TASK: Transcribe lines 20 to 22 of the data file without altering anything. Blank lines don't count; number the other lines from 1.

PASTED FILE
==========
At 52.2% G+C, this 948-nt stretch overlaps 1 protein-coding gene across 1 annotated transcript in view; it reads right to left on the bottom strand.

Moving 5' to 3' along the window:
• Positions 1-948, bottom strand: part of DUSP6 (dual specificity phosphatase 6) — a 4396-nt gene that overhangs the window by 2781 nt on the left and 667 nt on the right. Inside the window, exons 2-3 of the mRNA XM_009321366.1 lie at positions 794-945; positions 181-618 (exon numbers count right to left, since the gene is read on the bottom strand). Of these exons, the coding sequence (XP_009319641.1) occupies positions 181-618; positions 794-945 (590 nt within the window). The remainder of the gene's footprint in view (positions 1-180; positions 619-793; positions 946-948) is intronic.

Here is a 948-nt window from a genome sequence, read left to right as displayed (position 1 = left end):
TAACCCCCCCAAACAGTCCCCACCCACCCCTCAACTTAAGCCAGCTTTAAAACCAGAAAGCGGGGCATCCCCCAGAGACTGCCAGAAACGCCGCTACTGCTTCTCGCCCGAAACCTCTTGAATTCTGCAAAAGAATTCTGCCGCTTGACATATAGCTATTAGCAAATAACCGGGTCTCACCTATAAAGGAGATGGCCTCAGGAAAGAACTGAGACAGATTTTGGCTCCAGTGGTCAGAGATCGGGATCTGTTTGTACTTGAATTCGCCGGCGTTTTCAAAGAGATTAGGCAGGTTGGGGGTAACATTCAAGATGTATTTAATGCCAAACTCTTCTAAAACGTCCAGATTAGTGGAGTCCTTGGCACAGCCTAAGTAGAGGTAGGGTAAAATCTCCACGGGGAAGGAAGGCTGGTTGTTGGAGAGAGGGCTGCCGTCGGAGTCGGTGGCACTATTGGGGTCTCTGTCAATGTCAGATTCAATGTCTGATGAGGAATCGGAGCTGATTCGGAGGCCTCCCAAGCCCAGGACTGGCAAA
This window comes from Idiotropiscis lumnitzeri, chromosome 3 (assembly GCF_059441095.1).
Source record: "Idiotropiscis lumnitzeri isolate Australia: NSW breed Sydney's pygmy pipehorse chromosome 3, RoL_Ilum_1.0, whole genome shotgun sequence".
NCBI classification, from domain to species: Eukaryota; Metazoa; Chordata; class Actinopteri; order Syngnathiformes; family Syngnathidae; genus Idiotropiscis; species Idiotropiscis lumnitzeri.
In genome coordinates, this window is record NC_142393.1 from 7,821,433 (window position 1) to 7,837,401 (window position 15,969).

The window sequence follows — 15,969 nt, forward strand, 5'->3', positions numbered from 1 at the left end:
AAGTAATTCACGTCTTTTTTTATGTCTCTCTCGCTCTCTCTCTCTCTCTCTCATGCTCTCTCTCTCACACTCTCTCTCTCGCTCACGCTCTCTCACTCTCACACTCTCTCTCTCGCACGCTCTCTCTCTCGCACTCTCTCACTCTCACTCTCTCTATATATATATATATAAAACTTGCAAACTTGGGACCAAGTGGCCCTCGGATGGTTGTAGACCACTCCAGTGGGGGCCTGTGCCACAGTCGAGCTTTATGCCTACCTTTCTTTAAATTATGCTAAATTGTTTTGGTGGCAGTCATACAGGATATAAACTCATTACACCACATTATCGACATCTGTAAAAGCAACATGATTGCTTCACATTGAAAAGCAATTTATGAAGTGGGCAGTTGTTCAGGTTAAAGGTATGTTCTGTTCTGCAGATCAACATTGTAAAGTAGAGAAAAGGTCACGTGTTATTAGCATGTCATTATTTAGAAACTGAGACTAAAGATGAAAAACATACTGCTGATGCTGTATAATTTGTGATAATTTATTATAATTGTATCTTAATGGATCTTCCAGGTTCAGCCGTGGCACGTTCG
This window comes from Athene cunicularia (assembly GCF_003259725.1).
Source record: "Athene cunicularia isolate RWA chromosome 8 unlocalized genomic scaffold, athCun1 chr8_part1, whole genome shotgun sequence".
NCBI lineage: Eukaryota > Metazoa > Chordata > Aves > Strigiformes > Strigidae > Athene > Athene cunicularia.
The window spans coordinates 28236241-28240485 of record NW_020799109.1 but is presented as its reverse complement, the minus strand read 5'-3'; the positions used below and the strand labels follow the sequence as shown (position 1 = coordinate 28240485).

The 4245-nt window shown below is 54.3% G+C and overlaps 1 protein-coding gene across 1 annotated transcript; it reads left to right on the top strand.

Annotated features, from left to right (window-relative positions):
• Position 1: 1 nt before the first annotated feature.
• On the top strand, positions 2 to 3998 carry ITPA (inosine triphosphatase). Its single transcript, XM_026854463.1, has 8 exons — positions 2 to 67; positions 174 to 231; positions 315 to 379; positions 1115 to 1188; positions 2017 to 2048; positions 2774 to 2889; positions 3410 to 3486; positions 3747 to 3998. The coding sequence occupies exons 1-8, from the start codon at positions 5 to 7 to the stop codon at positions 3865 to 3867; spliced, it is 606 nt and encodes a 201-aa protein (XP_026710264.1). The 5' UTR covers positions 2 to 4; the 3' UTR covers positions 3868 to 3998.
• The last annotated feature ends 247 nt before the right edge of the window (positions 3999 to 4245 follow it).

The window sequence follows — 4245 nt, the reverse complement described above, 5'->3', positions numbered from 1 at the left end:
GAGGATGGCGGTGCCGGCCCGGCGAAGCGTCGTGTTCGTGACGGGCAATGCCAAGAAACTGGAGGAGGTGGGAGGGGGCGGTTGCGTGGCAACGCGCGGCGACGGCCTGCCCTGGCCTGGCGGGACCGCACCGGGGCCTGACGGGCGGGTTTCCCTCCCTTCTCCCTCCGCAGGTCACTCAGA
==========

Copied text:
• The last annotated feature ends 247 nt before the right edge of the window (positions 3999 to 4245 follow it).

The window sequence follows — 4245 nt, the reverse complement described above, 5'->3', positions numbered from 1 at the left end:
GAGGATGGCGGTGCCGGCCCGGCGAAGCGTCGTGTTCGTGACGGGCAATGCCAAGAAACTGGAGGAGGTGGGAGGGGGCGGTTGCGTGGCAACGCGCGGCGACGGCCTGCCCTGGCCTGGCGGGACCGCACCGGGGCCTGACGGGCGGGTTTCCCTCCCTTCTCCCTCCGCAGGTCACTCAGA